Long ground contact time during running is not always a good thing because it allows more time for abnormal stresses and movements of the foot/ankle complex to occur. The problem? The more time your feet spend on the ground, the greater the potential for more force production on the body. This is what you don’t want.
Is Long Ground Contact Time Bad When Running?
Ground contact time is the length of time of which the foot interacts with the ground and it begins at touchdown and ends at toe-off to initiate flight.
More Time for Bad Stuff to Happen
Long ground contact time exacerbates or prolongs abnormal foot mechanics such as excessive pronation.
- excessive pronation is the biomechanical problem often cited as being associated with most lower leg running injuries!
The problem with long ground contact time in heel strike running is that it triggers abnormal stresses further up the kinetic chain.
For instance, as ground contact time increases, excessive pronation increases, leading to excessive internal rotation of the tibia which places abnormal rotational stress on the knee-joint.
Long ground contact time may also prolong the braking effect associated with heel strike running. In this case, the posterior tibialis works harder to restrain the forward movement of the tibia over the foot. As a result, angular velocities increase causing the muscles to work harder to control the foot and knee and may result in injuries such as tendinitis.
The Simple Fix = Forefoot Running
One of the best interventions to reduce excessive pronation is to run with a forefoot strike. This way, the feet have minimal interactions with the ground which cuts down on cumulative stresses to the body because there is less time for abnormal foot postures and movements to take place.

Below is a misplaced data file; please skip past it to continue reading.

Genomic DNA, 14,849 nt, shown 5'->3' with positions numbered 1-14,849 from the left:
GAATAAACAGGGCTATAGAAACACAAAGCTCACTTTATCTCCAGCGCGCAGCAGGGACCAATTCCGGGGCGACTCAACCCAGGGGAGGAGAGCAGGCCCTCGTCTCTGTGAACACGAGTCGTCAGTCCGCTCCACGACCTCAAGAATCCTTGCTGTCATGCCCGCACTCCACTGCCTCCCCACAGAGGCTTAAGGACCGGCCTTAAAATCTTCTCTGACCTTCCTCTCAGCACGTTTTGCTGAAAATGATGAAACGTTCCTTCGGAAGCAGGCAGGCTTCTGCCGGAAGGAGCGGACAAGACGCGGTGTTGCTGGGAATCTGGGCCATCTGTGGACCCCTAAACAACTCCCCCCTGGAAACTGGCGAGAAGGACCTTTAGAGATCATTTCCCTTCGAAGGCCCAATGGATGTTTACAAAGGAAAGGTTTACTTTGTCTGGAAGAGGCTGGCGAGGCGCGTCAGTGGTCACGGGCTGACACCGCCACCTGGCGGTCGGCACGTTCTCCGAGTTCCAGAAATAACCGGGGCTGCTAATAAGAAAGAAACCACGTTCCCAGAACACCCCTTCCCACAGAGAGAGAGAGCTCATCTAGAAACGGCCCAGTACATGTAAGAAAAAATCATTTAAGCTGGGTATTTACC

More on Forefoot Running:
Bates et al. Lower extremity function during the support phase of running. Biomechanics VI-B, Baltimore, University Park, 1970, pp. 30–39.
Brody, DM. Running injuries.Clin Symp, 1982; 32(4):2-36.
Hamill et al. Timing of lower extremity joint actions during treadmill running. Med Sci Sports Exerc, 1992; 24(7):807-13.
James, SL and Jones, DC. Biomechanical aspects of distance running injuries. Biomechanics of distance running. Human kinetics books, Champaign, 1999, PP. 249–69.
McClay, I and Manal, K. A comparison of three-dimensional lower extremity kinematics during running between excessive pronators and normals. Clin Biomech, 1998; 13(3):195-203.
Messier,SP and Pittala, KA. Etiological factors associated with selected running injuries. Med Sci Sports Exerc, 1998; 20(5);501-505.
BSc Neurobiology; MSc Biomechanics candidate, ultra minimalist runner & founder of RunForefoot. I was a heel striker, always injured. I was inspired by the great Tirunesh Dibaba to try forefoot running. Now, I'm injury free. This is why I launched Run Forefoot, to advocate the health & performance benefits of forefoot running and to raise awareness on the dangers of heel striking, because the world needs to know.
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